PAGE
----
The two days of hearing in West Virginia represented the only public session EPA scheduled for comments for its proposed Clean Power Plan repeal. The agency has left open the possibility for future hearings.
Before proposing the rule, the Obama administration held 11 listening sessions and four public hearings after it was proposed, Reuters reported. During that period, Catholic Climate Covenant encouraged Catholics to submit responses, as they have done during the current repeal effort. The deadline for written comments is Jan. 16, 2018.
In announcing the forum in West Virginia, Pruitt said in a press release, “The EPA is headed to the heart of coal country to hear from those most impacted by the CPP.” As Oklahoma attorney general, Pruitt joined 26 other attorneys general in challenging the carbon pollution rule in court. Paused by the U.S. Supreme Court in 2016 as a lower court reviewed the cases, the rule has never gone into effect.
A report from the Washington Post documented the back-and-forth nature of the hearing’s first day, with coal executives and some miners touting the regulation as job-killing and overreaching, while other miners and health advocates pointed to health complications from a life in the mines and the impact of pollution from burning coal on their communities.
“Our health, environment and global climate are actively being destroyed,” said Stanley Sturgill, a 72-year-old retired Kentucky miner with respiratory issues, according to the Post. “… For the sake of my grandchildren and yours, I call on you to strengthen, not repeal, the Clean Power Plan.”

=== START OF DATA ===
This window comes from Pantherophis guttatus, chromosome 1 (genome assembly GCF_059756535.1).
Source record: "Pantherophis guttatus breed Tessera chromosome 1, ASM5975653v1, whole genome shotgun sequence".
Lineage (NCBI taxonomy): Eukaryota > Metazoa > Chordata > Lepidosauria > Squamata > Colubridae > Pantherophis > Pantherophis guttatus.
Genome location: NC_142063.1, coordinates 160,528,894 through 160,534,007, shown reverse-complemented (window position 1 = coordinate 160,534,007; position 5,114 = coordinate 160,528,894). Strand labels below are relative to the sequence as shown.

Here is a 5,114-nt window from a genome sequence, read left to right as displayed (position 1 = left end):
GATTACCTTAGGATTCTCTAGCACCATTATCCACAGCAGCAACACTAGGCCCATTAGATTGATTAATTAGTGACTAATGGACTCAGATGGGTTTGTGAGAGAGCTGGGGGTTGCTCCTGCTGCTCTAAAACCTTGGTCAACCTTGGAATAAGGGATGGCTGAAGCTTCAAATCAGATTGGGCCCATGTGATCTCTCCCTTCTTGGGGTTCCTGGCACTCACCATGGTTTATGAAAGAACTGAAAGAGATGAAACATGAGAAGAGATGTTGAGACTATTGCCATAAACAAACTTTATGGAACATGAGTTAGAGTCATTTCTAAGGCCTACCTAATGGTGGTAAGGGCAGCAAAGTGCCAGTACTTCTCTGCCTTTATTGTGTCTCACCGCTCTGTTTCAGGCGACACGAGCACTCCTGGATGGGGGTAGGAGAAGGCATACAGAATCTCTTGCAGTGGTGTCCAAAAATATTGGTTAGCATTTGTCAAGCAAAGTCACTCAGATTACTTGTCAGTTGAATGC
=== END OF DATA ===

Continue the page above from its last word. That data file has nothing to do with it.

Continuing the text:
Several analyses of the Clean Power Plan estimated it would result in the prevention of up to 150,000 childhood asthmas attacks, 6,600 premature deaths and 2,800 hospital admissions. Representatives of the American Lung Association and Moms Clean Air Force were among those speaking at the hearing.
O’Donnell stated in his testimony that church leaders are “quite aware” of impacts reducing fossil fuel use have on communities in coalfields and oilfields, and that it’s important such communities have a voice in the transition planning. “The Clean Power Plan, to its credit, includes initiatives for such participation,” he said.
The drive from Washington D.C. to Charleston, with coal-carrying trains passing through West Virginia’s natural beauty, was “eye-opening,” Aguto said, to the importance coal — despite its economic decline due in large part to the rise of natural gas and automation — continues to hold in certain parts of the state.
“It’s good in a way for us to be able to see the reality that other people in our nation are facing in places that we don’t often visit,” he said.
What Catholics and the larger faith community can bring a moral and nonpartisan perspective to the discussion around the Clean Power Plan, Aguto told NCR.
“It’s beyond politics, it’s beyond economics, it’s about our common future,” he said. “We need a moral compass with regard to climate change and not just an economic one. And we need to move the needle of the moral compass toward climate action.”
At the end of his testimony’s three-minute limit, O’Donnell stated, “Along with many other faith groups, the Catholic Church judges that the EPA should continue to develop effective efforts to deal with the danger of climate change, not ignore this danger to all.”